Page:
Over breakfast, oatmeal with raisins, Pete and I considered the day’s plans. This, a quasi-daily ritual, is a holdover from when we were writing The Alaska Bicycle Touring Guide. This turned out to be a huge project. I wrote the narratives and Pete worked on the more technical aspects. We discovered that articulating what needed to be done worked well for us both.
We continued this practice, though the current project is less cerebral and more hands-on. This project is our place, Squalor Holler. In order for me to get stuff done, I now think of what’s to be accomplished in terms of quadrants. There’s the house, upper, middle, and lower quadrant. Pete, of course, now knows what I’m talking about when I (for example) say “I’m going to spending my day in the lower quadrant.” (This is the horse facility area.)
This a.m. I told him that I was going to spend the morning in the middle quadrant (the hoop house) weeding. He said that he’d be inside, first working on the internet, and then making a peach rhubarb pie. I checked my email and discovered that friends from Talkeetna were headed our way for a visit.
Sometimes, the best laid plans go awry, but always, in a good way. Karen Harvey and Curt Meachum soon pulled into our driveway and greeted us warmly. We all gravitated in the direction of the horses, and from there did the tour. Karen and I talked horses, and Curt and Pete talked building projects. There were, at times, polite divergences into the other pair’s area of interest, but generally, we were most happy talking about our own interests. We came in out of the rain, for lunch. The spread included smoked salmon, homemade bread, garden greens, and yes, Pete’s fresh out of the oven peach rhubarb pie. After, Pete got on the computer and narrated our trip slide show.
Karen and Curt left just as the rain stopped. I was mulling over the prospect of taking a nap when Pete suggested that we go for a ride. I agreed – I suspected that once I got going, that I’d feel less sleepy. I was right. Off we went, on a seven-mile jaunt, skirting the Moose Meadows. It was overcast, but the clouds hung low over the Talkeetnas. The rain had made the used trails slippery, but the horses did a fine job of picking their way through the questionable parts. Raudi was full of herself, and Siggi, too, was fairly energetic. We threw a lot of trotting into the mix. Coming up Murphy, we asked them to quicken the pace. Raudi complied, by going into her rocking horse canter, which she maintained for about a half-mile.
I next took Signy and Hrimmi out. Signy was also feeling good. There is no longer any stuck chi. We even cantered. I think she likes being in the riding horse line up. Hrimmi was perhaps the most happy to be out of the pen. She bucked, kicked, squealed and raced about. Pete spent some time brushing her. Her foal coat is now coming out in tufts. I mentioned to Pete that she’s going to be a red bay, like Signy.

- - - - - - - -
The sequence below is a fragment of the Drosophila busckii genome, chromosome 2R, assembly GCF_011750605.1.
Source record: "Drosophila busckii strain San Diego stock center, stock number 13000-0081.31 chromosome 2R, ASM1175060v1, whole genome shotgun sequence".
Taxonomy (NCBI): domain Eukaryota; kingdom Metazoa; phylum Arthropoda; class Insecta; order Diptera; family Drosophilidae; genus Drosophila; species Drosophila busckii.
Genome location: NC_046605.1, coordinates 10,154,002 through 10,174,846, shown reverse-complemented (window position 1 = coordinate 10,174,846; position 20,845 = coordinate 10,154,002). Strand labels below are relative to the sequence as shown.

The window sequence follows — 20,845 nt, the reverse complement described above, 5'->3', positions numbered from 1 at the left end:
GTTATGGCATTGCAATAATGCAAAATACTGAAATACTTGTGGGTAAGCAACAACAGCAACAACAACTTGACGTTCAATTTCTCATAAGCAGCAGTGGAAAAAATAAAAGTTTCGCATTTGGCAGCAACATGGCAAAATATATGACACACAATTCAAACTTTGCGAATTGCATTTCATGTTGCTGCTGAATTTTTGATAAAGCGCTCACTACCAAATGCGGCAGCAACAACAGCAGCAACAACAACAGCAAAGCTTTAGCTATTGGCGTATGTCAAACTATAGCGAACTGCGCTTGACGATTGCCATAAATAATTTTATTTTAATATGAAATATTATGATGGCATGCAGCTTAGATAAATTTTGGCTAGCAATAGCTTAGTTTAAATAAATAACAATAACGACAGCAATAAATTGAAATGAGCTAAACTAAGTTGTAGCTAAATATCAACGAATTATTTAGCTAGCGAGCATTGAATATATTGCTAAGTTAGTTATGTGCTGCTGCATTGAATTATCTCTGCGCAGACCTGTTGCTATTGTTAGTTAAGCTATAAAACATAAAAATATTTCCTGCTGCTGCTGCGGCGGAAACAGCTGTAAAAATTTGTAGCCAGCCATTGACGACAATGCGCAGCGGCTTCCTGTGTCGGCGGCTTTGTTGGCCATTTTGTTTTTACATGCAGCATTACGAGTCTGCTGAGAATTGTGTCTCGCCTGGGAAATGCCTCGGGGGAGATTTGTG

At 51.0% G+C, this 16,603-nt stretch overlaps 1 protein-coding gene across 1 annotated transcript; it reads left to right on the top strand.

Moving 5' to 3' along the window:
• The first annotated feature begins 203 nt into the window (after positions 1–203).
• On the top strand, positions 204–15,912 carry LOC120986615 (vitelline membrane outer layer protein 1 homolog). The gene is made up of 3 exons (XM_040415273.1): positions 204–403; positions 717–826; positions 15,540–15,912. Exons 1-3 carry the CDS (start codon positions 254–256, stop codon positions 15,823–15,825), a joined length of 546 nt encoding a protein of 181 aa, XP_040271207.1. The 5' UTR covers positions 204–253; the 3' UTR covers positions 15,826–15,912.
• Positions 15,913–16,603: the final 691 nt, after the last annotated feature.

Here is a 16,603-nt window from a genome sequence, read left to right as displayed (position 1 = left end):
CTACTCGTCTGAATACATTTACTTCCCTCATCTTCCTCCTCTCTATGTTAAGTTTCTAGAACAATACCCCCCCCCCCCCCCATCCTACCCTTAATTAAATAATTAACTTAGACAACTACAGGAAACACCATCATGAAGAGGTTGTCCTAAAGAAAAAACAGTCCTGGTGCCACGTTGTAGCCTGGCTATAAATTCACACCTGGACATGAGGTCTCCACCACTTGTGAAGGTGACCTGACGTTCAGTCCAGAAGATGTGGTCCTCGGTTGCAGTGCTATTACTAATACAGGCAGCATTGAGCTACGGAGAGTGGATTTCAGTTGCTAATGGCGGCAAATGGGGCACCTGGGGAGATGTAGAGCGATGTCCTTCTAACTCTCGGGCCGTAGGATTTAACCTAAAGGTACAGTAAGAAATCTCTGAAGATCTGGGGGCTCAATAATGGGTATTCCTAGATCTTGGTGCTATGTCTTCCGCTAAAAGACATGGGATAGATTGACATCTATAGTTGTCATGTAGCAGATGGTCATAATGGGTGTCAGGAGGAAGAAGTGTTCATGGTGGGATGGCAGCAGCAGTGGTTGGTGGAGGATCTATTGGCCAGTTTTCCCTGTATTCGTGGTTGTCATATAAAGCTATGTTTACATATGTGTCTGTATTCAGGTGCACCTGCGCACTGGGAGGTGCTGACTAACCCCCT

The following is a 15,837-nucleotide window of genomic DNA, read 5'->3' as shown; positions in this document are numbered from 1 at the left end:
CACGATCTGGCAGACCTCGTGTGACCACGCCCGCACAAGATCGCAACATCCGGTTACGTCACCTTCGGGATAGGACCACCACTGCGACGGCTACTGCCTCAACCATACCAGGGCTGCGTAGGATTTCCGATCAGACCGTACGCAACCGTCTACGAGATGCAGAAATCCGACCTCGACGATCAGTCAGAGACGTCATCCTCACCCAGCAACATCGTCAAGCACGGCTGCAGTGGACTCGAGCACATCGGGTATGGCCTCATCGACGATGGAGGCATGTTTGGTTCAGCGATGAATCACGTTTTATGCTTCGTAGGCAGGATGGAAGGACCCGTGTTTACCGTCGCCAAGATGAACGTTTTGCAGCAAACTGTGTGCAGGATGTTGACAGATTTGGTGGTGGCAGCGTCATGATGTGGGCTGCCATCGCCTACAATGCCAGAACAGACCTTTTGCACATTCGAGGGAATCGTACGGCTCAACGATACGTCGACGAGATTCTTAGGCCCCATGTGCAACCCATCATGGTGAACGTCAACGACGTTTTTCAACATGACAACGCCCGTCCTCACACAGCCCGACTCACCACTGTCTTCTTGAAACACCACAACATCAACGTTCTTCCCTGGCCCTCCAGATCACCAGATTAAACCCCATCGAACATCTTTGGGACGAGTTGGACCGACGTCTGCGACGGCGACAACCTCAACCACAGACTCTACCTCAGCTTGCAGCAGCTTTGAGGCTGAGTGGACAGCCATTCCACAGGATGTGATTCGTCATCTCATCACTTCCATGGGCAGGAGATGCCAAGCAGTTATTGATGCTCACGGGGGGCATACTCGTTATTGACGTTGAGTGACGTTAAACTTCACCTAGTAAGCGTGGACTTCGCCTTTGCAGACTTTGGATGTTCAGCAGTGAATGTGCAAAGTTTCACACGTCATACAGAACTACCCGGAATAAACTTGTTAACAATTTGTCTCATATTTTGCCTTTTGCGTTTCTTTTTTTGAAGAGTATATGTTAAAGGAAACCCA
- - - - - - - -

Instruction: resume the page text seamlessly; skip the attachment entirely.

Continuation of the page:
The above is an account of how Pete and I spent our 26th anniversary. July 7 is the date we met so many years ago. This was in Denali Park. I was traveling by bicycle and Pete was traveling by truck. From the moment we met, it seemed to me that we fit together quite well. I had been with other guys, and up until then bemoaned the fact that the match wasn’t quite right. I had, by the time I met Pete, figured that I was destined to be single. I was okay with this—the trick was going to be to keep myself busy.
I have many regrets about many things --- most are career related. But I have never, ever had any regrets about taking up with Pete. Not a one, ever. I’ve sometimes said that I should have played the part, and worked harder at finding a man with a lot of money. But this has always been said in jest.
I made the right choice of partners. We sometimes argue. However, even in the midst of spats something good always comes to mind, such as, “wow, this guy is really logical.” Or, “gosh, he’s handsome.” I do not then say this, but rather, articulate it later.
Mine is an instance in which I lucked out. For instance, Pete could have been a cereal killer, meaning that I would not then be able to accompany him to the food store. Instead, he is a quiet, calm, and mellow guy who eschews Cocoa Puffs.
I really do believe that a person can do no better than finding the right partner in life. Even the most solitary of people might do well single, but (as I contend) would do better if they found the right mate. Carolyn Benson, Christopher’s wife, once told me something revelatory. She said that Christopher had recently bemoaned the fact that he’d done nothing with his life. She responded, “that’s not true. You’ve loved me!” This was a reminder to me – loving, and being loved IS doing something with one’s life. All else, really, is inconsequential.
07/8/12: Happy Trials and Travails